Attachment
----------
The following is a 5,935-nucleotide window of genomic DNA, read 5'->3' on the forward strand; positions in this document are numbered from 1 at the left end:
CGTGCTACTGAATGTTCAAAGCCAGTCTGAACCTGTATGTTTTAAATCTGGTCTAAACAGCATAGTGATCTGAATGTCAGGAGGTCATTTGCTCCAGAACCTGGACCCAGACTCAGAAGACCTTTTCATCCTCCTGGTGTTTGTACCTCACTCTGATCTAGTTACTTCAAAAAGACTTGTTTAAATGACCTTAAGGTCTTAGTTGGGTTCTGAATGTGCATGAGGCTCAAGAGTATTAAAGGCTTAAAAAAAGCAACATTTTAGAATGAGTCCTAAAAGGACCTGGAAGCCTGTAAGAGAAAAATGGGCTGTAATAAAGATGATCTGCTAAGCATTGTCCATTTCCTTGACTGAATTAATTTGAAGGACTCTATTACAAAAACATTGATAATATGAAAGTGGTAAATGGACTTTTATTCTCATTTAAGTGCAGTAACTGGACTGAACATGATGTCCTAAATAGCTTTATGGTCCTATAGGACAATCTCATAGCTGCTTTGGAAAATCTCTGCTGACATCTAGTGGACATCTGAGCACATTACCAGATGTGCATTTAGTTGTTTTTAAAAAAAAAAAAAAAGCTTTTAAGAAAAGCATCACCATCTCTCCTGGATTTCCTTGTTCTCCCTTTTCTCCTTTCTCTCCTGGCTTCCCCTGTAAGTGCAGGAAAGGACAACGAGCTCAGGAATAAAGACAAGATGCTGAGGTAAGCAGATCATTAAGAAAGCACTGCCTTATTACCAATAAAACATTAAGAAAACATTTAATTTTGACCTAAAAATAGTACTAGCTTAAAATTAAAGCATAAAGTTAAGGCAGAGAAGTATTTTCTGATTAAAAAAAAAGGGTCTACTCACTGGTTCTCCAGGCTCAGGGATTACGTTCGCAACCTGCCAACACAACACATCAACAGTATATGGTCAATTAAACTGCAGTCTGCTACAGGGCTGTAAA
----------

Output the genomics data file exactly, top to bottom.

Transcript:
The following is a 5,935-nucleotide window of genomic DNA, read 5'->3' on the forward strand; positions in this document are numbered from 1 at the left end:
CGTGCTACTGAATGTTCAAAGCCAGTCTGAACCTGTATGTTTTAAATCTGGTCTAAACAGCATAGTGATCTGAATGTCAGGAGGTCATTTGCTCCAGAACCTGGACCCAGACTCAGAAGACCTTTTCATCCTCCTGGTGTTTGTACCTCACTCTGATCTAGTTACTTCAAAAAGACTTGTTTAAATGACCTTAAGGTCTTAGTTGGGTTCTGAATGTGCATGAGGCTCAAGAGTATTAAAGGCTTAAAAAAAGCAACATTTTAGAATGAGTCCTAAAAGGACCTGGAAGCCTGTAAGAGAAAAATGGGCTGTAATAAAGATGATCTGCTAAGCATTGTCCATTTCCTTGACTGAATTAATTTGAAGGACTCTATTACAAAAACATTGATAATATGAAAGTGGTAAATGGACTTTTATTCTCATTTAAGTGCAGTAACTGGACTGAACATGATGTCCTAAATAGCTTTATGGTCCTATAGGACAATCTCATAGCTGCTTTGGAAAATCTCTGCTGACATCTAGTGGACATCTGAGCACATTACCAGATGTGCATTTAGTTGTTTTTAAAAAAAAAAAAAAAGCTTTTAAGAAAAGCATCACCATCTCTCCTGGATTTCCTTGTTCTCCCTTTTCTCCTTTCTCTCCTGGCTTCCCCTGTAAGTGCAGGAAAGGACAACGAGCTCAGGAATAAAGACAAGATGCTGAGGTAAGCAGATCATTAAGAAAGCACTGCCTTATTACCAATAAAACATTAAGAAAACATTTAATTTTGACCTAAAAATAGTACTAGCTTAAAATTAAAGCATAAAGTTAAGGCAGAGAAGTATTTTCTGATTAAAAAAAAAGGGTCTACTCACTGGTTCTCCAGGCTCAGGGATTACGTTCGCAACCTGCCAACACAACACATCAACAGTATATGGTCAATTAAACTGCAGTCTGCTACAGGGCTGTAAA